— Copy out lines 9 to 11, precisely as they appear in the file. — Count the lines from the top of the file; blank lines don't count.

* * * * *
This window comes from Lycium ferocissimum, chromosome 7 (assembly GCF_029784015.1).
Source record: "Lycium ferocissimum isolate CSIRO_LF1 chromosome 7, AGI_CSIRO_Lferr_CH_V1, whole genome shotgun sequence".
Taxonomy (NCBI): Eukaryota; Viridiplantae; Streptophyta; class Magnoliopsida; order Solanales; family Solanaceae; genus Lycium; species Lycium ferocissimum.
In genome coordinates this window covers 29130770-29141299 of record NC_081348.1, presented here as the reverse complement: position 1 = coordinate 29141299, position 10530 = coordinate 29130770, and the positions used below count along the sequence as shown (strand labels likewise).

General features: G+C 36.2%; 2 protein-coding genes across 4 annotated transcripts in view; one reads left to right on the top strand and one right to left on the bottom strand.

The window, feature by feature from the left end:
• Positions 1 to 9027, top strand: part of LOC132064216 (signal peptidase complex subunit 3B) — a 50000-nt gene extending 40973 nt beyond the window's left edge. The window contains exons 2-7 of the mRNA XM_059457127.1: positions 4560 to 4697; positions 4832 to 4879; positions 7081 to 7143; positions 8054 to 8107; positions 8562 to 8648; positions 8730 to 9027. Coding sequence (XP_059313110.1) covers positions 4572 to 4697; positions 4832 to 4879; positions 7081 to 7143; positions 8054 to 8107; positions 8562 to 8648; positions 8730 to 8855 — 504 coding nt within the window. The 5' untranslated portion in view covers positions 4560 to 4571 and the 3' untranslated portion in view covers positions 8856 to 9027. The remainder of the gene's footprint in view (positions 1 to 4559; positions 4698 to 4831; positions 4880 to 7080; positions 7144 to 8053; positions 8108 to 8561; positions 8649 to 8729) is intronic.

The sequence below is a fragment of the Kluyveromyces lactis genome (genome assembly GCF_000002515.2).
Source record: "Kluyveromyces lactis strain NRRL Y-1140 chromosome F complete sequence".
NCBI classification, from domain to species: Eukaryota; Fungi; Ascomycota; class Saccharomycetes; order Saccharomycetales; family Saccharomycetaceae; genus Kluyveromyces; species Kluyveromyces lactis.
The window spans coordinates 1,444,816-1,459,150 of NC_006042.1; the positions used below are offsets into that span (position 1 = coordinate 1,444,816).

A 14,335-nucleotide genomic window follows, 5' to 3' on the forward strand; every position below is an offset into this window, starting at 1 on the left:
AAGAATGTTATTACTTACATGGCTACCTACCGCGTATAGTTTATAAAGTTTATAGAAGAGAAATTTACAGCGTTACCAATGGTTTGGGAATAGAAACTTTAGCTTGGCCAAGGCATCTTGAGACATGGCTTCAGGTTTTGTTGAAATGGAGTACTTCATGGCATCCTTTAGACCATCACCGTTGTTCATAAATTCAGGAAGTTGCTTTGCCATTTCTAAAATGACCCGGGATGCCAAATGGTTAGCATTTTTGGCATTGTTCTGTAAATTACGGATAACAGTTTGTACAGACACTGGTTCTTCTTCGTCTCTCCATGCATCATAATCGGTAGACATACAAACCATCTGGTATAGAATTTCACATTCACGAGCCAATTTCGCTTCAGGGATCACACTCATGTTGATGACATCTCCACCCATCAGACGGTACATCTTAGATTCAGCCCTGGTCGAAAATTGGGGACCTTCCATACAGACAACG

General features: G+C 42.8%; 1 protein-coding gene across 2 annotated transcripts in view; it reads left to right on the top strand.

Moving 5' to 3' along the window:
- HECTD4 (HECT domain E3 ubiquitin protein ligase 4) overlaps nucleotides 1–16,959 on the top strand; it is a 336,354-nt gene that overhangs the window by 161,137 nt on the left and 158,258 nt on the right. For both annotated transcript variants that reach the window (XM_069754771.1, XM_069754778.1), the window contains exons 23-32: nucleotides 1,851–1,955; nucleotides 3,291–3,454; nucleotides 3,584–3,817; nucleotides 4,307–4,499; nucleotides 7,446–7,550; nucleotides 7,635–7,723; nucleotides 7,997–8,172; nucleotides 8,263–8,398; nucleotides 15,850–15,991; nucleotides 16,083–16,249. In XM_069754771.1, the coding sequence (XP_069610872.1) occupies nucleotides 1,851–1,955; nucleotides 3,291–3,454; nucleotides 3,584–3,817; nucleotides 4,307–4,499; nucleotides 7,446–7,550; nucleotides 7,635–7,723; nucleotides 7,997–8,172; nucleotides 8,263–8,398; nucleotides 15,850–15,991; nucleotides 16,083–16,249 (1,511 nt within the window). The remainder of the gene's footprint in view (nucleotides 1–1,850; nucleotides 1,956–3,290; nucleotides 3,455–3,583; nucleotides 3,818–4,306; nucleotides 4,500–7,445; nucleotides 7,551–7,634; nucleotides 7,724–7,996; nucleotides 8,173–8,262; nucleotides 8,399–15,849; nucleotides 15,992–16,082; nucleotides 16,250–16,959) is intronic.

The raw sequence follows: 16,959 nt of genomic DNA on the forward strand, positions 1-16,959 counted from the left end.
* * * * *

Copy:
Source record: "Kluyveromyces lactis strain NRRL Y-1140 chromosome F complete sequence".
NCBI classification, from domain to species: Eukaryota; Fungi; Ascomycota; class Saccharomycetes; order Saccharomycetales; family Saccharomycetaceae; genus Kluyveromyces; species Kluyveromyces lactis.
The window spans coordinates 1,444,816-1,459,150 of NC_006042.1; the positions used below are offsets into that span (position 1 = coordinate 1,444,816).